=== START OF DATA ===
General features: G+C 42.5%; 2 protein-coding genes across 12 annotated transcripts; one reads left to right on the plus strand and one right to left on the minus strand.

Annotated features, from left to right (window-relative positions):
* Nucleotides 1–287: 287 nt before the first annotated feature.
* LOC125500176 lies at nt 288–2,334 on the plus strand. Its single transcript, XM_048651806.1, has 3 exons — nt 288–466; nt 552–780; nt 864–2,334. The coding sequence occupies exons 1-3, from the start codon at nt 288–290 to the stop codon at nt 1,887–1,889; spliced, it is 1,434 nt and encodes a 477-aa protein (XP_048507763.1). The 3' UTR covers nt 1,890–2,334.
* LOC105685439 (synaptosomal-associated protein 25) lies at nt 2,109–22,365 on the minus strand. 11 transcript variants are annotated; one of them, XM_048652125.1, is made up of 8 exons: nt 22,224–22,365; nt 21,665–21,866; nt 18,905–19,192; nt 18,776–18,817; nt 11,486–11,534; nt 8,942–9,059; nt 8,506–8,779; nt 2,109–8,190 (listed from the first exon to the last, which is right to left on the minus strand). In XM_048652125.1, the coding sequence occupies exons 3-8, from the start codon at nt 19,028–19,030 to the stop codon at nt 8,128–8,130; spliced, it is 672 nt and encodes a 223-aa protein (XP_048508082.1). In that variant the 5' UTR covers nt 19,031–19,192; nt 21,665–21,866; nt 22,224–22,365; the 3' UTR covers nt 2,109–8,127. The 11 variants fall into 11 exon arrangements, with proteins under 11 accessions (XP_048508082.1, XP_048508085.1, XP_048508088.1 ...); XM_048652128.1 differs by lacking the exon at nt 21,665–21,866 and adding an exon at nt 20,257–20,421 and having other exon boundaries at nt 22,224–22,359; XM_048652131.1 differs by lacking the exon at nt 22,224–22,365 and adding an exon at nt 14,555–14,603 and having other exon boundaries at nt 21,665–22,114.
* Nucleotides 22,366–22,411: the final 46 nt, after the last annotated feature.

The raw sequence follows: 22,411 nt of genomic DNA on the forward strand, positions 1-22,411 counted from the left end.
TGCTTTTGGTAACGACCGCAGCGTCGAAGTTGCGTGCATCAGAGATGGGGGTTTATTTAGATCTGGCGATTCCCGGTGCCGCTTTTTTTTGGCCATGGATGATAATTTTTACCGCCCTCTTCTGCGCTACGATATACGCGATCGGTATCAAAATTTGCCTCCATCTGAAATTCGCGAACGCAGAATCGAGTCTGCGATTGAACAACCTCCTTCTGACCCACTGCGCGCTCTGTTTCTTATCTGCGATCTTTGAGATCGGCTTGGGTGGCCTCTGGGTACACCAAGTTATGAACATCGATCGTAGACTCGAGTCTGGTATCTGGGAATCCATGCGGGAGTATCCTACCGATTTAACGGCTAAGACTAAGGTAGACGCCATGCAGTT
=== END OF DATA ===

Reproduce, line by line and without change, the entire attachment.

General features: G+C 42.5%; 2 protein-coding genes across 12 annotated transcripts; one reads left to right on the plus strand and one right to left on the minus strand.

Annotated features, from left to right (window-relative positions):
* Nucleotides 1–287: 287 nt before the first annotated feature.
* LOC125500176 lies at nt 288–2,334 on the plus strand. Its single transcript, XM_048651806.1, has 3 exons — nt 288–466; nt 552–780; nt 864–2,334. The coding sequence occupies exons 1-3, from the start codon at nt 288–290 to the stop codon at nt 1,887–1,889; spliced, it is 1,434 nt and encodes a 477-aa protein (XP_048507763.1). The 3' UTR covers nt 1,890–2,334.
* LOC105685439 (synaptosomal-associated protein 25) lies at nt 2,109–22,365 on the minus strand. 11 transcript variants are annotated; one of them, XM_048652125.1, is made up of 8 exons: nt 22,224–22,365; nt 21,665–21,866; nt 18,905–19,192; nt 18,776–18,817; nt 11,486–11,534; nt 8,942–9,059; nt 8,506–8,779; nt 2,109–8,190 (listed from the first exon to the last, which is right to left on the minus strand). In XM_048652125.1, the coding sequence occupies exons 3-8, from the start codon at nt 19,028–19,030 to the stop codon at nt 8,128–8,130; spliced, it is 672 nt and encodes a 223-aa protein (XP_048508082.1). In that variant the 5' UTR covers nt 19,031–19,192; nt 21,665–21,866; nt 22,224–22,365; the 3' UTR covers nt 2,109–8,127. The 11 variants fall into 11 exon arrangements, with proteins under 11 accessions (XP_048508082.1, XP_048508085.1, XP_048508088.1 ...); XM_048652128.1 differs by lacking the exon at nt 21,665–21,866 and adding an exon at nt 20,257–20,421 and having other exon boundaries at nt 22,224–22,359; XM_048652131.1 differs by lacking the exon at nt 22,224–22,365 and adding an exon at nt 14,555–14,603 and having other exon boundaries at nt 21,665–22,114.
* Nucleotides 22,366–22,411: the final 46 nt, after the last annotated feature.

The raw sequence follows: 22,411 nt of genomic DNA on the forward strand, positions 1-22,411 counted from the left end.
TGCTTTTGGTAACGACCGCAGCGTCGAAGTTGCGTGCATCAGAGATGGGGGTTTATTTAGATCTGGCGATTCCCGGTGCCGCTTTTTTTTGGCCATGGATGATAATTTTTACCGCCCTCTTCTGCGCTACGATATACGCGATCGGTATCAAAATTTGCCTCCATCTGAAATTCGCGAACGCAGAATCGAGTCTGCGATTGAACAACCTCCTTCTGACCCACTGCGCGCTCTGTTTCTTATCTGCGATCTTTGAGATCGGCTTGGGTGGCCTCTGGGTACACCAAGTTATGAACATCGATCGTAGACTCGAGTCTGGTATCTGGGAATCCATGCGGGAGTATCCTACCGATTTAACGGCTAAGACTAAGGTAGACGCCATGCAGTT